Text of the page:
Dear Concerned Grandparent:
I am so sorry to hear that your granddaughter has dropped out of school less than halfway through her course of study in English Literature at a public university supported by your tax dollars. I am especially sorry to hear that she has contracted herpes and that, just before Christmas, she spoke of ending her life.
Your granddaughter is like a lot of decent Christian girls who go to college with a solid Christian upbringing. But, then, after being exposed to the influence of radical feminism on campus they begin to “fall away.” In the case of Hannah it was certainly no accident. It was a result of the persistent intentional conduct of the administration.
Let me elaborate on the common theme behind all of the following incidents you described to me:
- Your granddaughter was told by her dormitory resident assistant to question the sexual moral code her parents used to “restrict her sexual freedom.”
- She was given condoms by an administrator on the way to her class in the psychology building where she saw signs saying “You’re never too drunk to put on a condom” and “Feeling spunky? Better wrap up his monkey.”
- She saw assistants from the women’s center putting condoms on a vibrator just in front of the school cafeteria.
- She was compelled to attend The Vagina Monologues by her English professor.
- She was told by her Sociology professor that marriage is an oppressive institution imposed upon women by a sexist patriarchy – all for the benefit of men.
In other words, she was told to sleep around (even when drunk), to supplement masturbation with “safe sex,” and, finally, to be proud of her vagina throughout a lifetime of having endless sex partners outside the parameters of marriage.
All of this was supposed to make her happy but, of course, all of it was a lie. That is because the common theme in everything she hears from feminists is that true happiness could only be achieved by focusing on her sexuality and her sex organs.
I was so upset by the story of Hannah that I spent an entire afternoon calling Women’s Resource Centers (WRCs) across America to see whether any of them were involved in activities that do not involve sex organs and sexual intercourse.
I only managed to call twelve WRCs across America in the few short hours I had to explore this issue. I focused on these four questions:
1. Do you hand out condoms to students encouraging them to engage in casual premarital sexual intercourse?
2. Do you sponsor The Vagina Monologues – a play encouraging women to focus upon and, indeed, be proud of their sex organs?
3. Do you sponsor any programs that deal with the worldwide exploitation of women for sexual purposes – for example, child sexual slavery and child prostitution in Southeast Asia?
4. Do you sponsor any programs that condemn the mistreatment of women in radical Islamic nations? Specifically, do you focus on the sexual exploitation of women in the name of Islam?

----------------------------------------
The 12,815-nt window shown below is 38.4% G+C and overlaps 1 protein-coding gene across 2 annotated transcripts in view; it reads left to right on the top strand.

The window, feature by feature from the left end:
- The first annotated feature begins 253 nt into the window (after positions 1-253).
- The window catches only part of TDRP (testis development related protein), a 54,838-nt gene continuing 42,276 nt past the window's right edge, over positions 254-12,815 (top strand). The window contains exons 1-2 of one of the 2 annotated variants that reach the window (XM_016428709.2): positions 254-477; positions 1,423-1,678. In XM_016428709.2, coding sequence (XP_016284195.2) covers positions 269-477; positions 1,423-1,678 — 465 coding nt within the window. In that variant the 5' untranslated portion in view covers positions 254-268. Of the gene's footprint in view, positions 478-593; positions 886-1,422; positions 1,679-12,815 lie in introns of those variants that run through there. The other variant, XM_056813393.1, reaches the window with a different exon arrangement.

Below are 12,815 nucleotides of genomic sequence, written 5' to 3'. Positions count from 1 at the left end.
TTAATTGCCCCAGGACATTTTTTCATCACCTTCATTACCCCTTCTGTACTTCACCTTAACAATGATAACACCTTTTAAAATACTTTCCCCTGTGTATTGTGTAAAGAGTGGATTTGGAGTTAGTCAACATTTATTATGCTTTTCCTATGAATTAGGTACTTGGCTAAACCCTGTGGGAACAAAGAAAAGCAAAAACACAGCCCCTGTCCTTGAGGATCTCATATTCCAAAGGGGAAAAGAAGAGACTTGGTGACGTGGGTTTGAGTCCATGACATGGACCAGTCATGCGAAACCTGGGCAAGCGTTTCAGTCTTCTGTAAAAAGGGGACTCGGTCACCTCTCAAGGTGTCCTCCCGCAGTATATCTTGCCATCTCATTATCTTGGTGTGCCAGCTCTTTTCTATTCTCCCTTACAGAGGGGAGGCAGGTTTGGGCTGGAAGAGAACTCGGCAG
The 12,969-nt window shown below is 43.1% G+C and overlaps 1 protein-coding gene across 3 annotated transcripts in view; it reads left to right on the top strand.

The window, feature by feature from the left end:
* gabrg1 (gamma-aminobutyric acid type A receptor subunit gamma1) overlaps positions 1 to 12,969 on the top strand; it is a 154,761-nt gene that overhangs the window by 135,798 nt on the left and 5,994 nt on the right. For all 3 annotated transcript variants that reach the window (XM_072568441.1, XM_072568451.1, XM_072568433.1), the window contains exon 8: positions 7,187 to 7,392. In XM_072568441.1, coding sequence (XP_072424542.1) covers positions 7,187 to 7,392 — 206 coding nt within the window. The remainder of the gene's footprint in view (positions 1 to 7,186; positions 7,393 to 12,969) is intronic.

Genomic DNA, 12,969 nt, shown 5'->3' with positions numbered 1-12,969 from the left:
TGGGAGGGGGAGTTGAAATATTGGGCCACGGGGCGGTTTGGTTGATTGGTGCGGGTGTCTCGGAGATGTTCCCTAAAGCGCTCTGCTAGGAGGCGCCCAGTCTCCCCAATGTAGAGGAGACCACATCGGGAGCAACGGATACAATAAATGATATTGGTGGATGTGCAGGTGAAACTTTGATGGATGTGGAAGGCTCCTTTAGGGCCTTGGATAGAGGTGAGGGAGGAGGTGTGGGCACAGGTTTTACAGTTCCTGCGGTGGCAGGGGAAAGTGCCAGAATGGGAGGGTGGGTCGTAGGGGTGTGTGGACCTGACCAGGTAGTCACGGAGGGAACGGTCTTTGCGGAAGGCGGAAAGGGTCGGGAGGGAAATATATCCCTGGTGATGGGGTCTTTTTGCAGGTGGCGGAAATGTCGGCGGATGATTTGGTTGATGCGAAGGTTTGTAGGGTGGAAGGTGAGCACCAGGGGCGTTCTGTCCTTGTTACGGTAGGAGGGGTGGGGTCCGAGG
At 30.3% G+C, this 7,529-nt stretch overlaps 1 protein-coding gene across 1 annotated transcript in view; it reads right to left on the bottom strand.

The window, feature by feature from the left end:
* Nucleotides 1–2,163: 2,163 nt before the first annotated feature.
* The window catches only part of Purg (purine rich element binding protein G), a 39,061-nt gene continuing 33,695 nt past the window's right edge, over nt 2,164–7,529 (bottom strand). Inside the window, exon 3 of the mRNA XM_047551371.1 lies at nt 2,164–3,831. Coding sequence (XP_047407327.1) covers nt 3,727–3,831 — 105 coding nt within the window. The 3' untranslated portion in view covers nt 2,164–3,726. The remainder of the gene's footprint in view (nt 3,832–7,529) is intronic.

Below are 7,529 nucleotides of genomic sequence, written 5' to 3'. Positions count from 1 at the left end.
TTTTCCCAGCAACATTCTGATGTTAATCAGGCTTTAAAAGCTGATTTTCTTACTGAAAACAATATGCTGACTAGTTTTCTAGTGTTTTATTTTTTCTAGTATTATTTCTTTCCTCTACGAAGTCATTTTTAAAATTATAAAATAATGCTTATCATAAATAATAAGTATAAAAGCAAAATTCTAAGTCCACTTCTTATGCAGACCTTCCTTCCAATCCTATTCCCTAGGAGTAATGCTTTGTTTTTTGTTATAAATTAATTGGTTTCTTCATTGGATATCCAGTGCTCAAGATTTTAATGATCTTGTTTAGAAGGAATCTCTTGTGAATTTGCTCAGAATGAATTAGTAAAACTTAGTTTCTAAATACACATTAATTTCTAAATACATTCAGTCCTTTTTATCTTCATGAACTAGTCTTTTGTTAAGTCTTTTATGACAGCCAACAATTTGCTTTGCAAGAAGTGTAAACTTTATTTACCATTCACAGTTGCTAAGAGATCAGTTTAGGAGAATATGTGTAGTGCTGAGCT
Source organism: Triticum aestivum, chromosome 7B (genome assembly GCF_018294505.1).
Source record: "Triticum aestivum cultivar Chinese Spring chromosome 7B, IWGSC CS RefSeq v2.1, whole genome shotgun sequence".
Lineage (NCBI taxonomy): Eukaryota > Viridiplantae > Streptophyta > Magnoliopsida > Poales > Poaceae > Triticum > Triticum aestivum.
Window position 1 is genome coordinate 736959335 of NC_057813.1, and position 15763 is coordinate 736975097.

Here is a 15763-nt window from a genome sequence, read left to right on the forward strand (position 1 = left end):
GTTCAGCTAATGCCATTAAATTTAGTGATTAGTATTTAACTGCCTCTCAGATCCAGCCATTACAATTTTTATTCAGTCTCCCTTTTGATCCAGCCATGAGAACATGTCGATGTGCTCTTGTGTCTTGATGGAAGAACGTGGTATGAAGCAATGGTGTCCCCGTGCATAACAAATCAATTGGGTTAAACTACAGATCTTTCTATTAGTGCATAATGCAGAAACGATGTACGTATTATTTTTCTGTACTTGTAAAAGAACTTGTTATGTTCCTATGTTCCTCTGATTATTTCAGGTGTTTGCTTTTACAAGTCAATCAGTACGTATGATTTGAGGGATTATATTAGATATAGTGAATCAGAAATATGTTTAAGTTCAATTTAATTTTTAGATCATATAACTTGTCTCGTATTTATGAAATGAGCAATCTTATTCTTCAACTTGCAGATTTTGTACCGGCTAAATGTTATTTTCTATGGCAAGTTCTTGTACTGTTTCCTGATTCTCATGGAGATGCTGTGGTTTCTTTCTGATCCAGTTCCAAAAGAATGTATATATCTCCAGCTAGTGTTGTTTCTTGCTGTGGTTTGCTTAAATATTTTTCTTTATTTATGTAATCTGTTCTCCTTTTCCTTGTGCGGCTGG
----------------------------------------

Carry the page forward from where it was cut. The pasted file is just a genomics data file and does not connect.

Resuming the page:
I don’t have to tell you the gist of what I found. You can probably guess. But I’ll share the results anyway:
83% of the WRCs reported handing out condoms to female students encouraging them to engage in casual premarital sexual intercourse.
100% reported sponsoring The Vagina Monologues – a play encouraging women to focus upon and, indeed, be proud of their sex organs.
17% sponsored programs that deal with the worldwide exploitation of women for sexual purposes – for example, child sexual slavery and child prostitution in Southeast Asia.
0% who claimed to sponsor programs that deal with the worldwide exploitation of women for sexual purposes – for example, child sexual slavery and child prostitution in Southeast Asia – were able to name a single program they sponsored that dealt with the issue.
0% sponsored programs that condemn the mistreatment of women in radical Islamic nations. None focused on the sexual exploitation of women in the name of Islam.
The results of this small and unsophisticated survey would not change much if the sample size were increased tenfold to 120. One still would not be able to find much evidence that WRCs are interested in doing things for women who are truly suffering from inequality. Nor would one find many that disagree with the importance of enjoying sex and loving one’s vagina.
This all begins to make sense when you refer back to a recent column I wrote, which offered a new definition of feminism in the 21st Century. In the column, I defined feminism as a movement that seeks unlimited rights for women without corresponding responsibilities via the suppression of criticism of feminism.
Campus feminists seek the right to control their bodies under the mantra of “Sexual liberation.” They avoid responsibility under the mantra of “my body, my choice,” which seeks to suppress criticism, moreover input, on the issue of abortion coming from men or female critics of abortion.
Campus feminists seek the right to engage in vulgarity by sponsoring The Vagina Monologues. They avoid responsibility for spreading negative messages by enforcing speech codes, which suppress criticism of the play coming from opponents of feminism.
But, of course, feminism is failing on America’s campuses as Hannah’s story shows. The condoms kept her from getting pregnant. But they did not keep her from getting a broken heart and an STD. Now she’s having a tougher time feeling proud of her vagina. And her only hope is in the forgiveness offered by Christ, as opposed to the punishment promised by Allah.
It is a sad commentary that feminists are doing little to make women in other countries as well-off as women in America. But they are doing much to make college women as miserable as some women not fortunate enough to be born in America.